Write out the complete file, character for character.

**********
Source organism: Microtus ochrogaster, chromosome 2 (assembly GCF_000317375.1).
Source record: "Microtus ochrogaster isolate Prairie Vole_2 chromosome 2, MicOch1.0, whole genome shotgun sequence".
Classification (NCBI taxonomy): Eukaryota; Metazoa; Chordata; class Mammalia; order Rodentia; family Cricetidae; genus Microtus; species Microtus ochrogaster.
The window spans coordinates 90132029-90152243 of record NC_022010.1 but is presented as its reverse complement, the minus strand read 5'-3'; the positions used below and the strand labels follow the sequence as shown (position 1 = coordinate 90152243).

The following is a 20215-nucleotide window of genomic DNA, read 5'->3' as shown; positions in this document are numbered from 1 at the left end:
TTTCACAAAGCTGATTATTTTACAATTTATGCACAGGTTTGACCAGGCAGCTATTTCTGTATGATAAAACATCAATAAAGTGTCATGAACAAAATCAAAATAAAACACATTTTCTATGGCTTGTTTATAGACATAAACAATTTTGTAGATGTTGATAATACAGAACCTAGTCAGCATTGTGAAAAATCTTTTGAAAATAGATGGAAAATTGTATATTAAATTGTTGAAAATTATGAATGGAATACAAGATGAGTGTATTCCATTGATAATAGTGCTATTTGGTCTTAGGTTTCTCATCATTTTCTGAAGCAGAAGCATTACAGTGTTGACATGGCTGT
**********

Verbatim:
Source organism: Microtus ochrogaster, chromosome 2 (assembly GCF_000317375.1).
Source record: "Microtus ochrogaster isolate Prairie Vole_2 chromosome 2, MicOch1.0, whole genome shotgun sequence".
Classification (NCBI taxonomy): Eukaryota; Metazoa; Chordata; class Mammalia; order Rodentia; family Cricetidae; genus Microtus; species Microtus ochrogaster.
The window spans coordinates 90132029-90152243 of record NC_022010.1 but is presented as its reverse complement, the minus strand read 5'-3'; the positions used below and the strand labels follow the sequence as shown (position 1 = coordinate 90152243).

The following is a 20215-nucleotide window of genomic DNA, read 5'->3' as shown; positions in this document are numbered from 1 at the left end:
TTTCACAAAGCTGATTATTTTACAATTTATGCACAGGTTTGACCAGGCAGCTATTTCTGTATGATAAAACATCAATAAAGTGTCATGAACAAAATCAAAATAAAACACATTTTCTATGGCTTGTTTATAGACATAAACAATTTTGTAGATGTTGATAATACAGAACCTAGTCAGCATTGTGAAAAATCTTTTGAAAATAGATGGAAAATTGTATATTAAATTGTTGAAAATTATGAATGGAATACAAGATGAGTGTATTCCATTGATAATAGTGCTATTTGGTCTTAGGTTTCTCATCATTTTCTGAAGCAGAAGCATTACAGTGTTGACATGGCTGT